The lessons Boris Johnson can learn from Covid-19 ahead of Brexit
- Credit: PA
Readers have their say on the on-going Brexit and coronavirus crises.
The pandemic has highlighted the need to compromise, cooperate and collaborate. Without compromise a balance cannot be struck between saving lives and livelihoods. Without cooperation communities will not work with the authorities keeping people safe and the economy supplying essential commodities and needs. Experts, including scientists, collaborate by sharing information, data, techniques, knowledge etc across institutions in different countries and continents, openly publishing results to be peer-reviewed. It is fundamental to the way they work and has led to vaccines being produced in an incredibly short period of time.
It is interesting is it not that these same values are the very ones rejected by the ardent Brexiteers? They show no willingness to compromise on arbitrary red lines drawn up before serious negotiations began; no attempts to cooperate with the CBI, Road Hauliers Association, TUC and many other institutions who warn of dangers to the economy and jobs. Finally after the end of December we will see the removal of the ability to collaborate without restrictions sharing information with the police and intelligence agencies resulting in our to borders becoming less secure and our citizens less protected.
Matt Hancock’s said we should stop soldiering on if we are unwell and in the future we should stay at home. Unfortunately the British culture is Stoic and we would normally go into work. This is more than a benefits issue.
Minor Illness is still perceived as being weak and unable to cope. It’s ingrained into us. We don’t look to see that the minor ailment may spread to others we see other people say things like, “they are skiving” or trying it on. We have a this attitude of presenteeism and worry that our bosses will think we are underperforming.
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In today’s environment, we still need to consider what we can do and what we can’t, working from home so as not to spread germs, accepting that we can be hard workers and good performers and still have days when we aren’t well. We need to change our thinking and become a more compassionate and cautious society.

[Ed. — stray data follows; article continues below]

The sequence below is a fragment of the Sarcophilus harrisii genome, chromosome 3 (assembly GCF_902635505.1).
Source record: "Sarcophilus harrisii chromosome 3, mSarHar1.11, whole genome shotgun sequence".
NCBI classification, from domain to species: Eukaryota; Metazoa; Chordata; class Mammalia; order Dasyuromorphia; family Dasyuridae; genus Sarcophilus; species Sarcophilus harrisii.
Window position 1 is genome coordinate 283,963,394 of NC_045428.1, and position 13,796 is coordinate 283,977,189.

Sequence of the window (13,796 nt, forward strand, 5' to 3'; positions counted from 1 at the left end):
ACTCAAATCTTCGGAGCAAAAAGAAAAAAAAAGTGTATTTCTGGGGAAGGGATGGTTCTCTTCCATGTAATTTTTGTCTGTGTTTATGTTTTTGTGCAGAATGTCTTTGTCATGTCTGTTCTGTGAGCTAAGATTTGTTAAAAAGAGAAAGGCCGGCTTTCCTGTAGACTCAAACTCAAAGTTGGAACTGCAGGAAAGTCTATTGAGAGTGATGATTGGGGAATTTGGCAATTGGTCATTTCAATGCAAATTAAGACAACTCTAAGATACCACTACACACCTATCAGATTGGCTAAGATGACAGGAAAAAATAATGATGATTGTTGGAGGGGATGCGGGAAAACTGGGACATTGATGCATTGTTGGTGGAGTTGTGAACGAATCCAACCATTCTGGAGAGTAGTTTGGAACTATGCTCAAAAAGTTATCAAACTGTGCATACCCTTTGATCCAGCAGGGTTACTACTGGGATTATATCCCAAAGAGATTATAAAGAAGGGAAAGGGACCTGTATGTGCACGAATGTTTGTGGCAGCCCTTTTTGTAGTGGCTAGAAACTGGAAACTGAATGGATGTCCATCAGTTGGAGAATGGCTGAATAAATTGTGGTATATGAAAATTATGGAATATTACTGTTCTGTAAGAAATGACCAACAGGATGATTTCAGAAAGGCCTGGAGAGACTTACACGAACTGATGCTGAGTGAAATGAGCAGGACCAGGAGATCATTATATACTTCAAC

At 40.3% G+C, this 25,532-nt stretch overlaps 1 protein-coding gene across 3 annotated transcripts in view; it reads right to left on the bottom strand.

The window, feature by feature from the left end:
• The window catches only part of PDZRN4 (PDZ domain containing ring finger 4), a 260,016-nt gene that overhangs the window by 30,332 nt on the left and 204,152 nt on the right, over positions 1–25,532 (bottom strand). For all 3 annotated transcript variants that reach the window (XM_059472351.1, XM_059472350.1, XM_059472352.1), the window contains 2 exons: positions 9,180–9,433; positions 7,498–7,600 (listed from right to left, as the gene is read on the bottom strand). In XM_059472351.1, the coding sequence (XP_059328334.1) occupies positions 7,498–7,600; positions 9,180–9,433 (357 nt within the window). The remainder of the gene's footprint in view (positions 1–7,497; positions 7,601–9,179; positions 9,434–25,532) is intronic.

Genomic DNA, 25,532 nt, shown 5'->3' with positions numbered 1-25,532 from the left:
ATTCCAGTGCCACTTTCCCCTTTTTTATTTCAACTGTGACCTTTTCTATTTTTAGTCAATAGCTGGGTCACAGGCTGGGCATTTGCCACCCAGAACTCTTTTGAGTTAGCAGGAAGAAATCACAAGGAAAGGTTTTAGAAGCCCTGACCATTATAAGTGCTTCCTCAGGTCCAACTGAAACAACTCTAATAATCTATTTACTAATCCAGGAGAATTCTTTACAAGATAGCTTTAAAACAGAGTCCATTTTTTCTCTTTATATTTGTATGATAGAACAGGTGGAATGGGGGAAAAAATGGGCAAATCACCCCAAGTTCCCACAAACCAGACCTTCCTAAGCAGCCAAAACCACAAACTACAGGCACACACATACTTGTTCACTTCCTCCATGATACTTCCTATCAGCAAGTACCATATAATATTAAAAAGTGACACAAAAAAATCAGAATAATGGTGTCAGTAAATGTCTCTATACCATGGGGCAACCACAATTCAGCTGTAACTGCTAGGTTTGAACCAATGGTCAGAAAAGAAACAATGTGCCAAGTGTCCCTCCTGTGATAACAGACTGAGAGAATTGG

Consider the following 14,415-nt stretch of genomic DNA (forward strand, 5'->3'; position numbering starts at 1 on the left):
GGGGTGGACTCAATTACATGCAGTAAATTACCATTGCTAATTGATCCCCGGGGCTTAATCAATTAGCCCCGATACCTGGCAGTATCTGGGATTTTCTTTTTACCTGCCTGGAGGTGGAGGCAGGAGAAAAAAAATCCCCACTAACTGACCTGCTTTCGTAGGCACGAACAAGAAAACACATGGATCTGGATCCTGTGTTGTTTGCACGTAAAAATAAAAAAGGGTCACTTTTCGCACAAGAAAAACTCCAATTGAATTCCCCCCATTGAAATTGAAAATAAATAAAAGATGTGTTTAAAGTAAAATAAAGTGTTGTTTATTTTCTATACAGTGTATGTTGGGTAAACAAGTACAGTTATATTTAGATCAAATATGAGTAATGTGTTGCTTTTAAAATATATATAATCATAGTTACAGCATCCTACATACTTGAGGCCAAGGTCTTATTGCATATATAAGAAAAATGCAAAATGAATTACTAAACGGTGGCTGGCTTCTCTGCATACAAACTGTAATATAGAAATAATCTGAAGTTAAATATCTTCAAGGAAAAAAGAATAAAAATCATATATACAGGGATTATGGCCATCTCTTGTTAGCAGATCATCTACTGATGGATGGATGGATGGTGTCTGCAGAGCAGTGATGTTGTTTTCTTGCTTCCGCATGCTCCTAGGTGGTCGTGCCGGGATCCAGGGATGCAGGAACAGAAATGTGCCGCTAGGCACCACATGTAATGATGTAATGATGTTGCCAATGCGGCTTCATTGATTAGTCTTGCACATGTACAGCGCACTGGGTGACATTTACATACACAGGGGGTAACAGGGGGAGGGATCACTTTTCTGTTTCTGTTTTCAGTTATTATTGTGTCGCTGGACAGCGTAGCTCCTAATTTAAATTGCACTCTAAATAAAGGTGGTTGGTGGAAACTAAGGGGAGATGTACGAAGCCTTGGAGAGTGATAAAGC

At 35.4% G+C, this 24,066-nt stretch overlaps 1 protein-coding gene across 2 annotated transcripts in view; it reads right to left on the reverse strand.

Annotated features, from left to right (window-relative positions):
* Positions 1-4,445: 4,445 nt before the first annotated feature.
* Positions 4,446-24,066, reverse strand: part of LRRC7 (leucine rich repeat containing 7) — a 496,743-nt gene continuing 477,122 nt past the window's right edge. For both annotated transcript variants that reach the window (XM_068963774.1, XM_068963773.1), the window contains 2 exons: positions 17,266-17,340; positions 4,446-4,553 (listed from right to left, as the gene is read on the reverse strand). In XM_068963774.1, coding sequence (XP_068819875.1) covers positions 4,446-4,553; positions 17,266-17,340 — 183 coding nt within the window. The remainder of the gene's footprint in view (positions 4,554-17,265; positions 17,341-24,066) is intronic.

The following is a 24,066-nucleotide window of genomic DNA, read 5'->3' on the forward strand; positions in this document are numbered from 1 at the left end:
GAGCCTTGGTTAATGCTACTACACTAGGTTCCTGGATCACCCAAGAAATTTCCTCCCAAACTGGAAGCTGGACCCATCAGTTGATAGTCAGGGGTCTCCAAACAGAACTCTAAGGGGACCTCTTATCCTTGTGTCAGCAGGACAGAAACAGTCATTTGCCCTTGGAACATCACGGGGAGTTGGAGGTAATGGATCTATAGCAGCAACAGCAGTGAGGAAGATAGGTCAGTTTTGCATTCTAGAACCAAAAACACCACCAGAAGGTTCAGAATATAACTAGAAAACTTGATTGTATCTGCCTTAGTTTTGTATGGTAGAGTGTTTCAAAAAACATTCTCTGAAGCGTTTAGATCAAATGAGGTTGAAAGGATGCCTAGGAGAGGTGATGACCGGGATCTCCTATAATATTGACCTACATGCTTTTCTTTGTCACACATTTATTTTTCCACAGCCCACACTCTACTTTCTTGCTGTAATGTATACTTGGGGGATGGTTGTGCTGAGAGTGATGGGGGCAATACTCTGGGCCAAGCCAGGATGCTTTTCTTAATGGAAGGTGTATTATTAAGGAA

Boris Johnson is dithering as usual. Opening up over Christmas will give us a third wave of Covid-19 in January with a further lockdown. A wise prime minister would realise that this combined with a no-deal or poor deal Brexit will inflict even greater damage on the British economy. It would be wise to request an extension of the December 31 deadline until April 30 to enable us to vaccinate the British people, but wisdom is an attribute which is sadly lacking in Johnson’s character.
- 1 The greatest failure of government in our lifetime
- 2 The bigot we should have called out on day one
- 3 Matt Hancock praises free school meals before being reminded he voted against them
- 4 James O'Brien schools Brexiteer who refuses to accept new EU-UK trade rules
- 5 Nigel Farage launches new party in Scotland to promote 'positive case for the Union'
- 6 Brexiteer MP ridiculed after calling for free movement of goods between GB and NI
- 7 Brexiteer rebuked after backing Nigel Farage's 'East Germany' claims
- 8 Scottish fishing boats ditch UK waters for Denmark to escape Brexit red tape
- 9 The polling that signals the plight of the Union
- 10 PMQs Review: The one where the speaker finally snapped
Personally I think that Brexit is a betrayal of Britain. Our role should be to support the European Union and contribute to the welfare of Europe. It is not a question of what’s being imposed upon us, but a question of what we can contribute. Nigel Farage should not be able to inflict his wrecking policies on the British people. Currently I am deeply ashamed to be British. I believe that the younger generation in the UK will ultimately rejoin the European Union. Meanwhile we have to endure the bumbling Trump clone who governs from Number 10.
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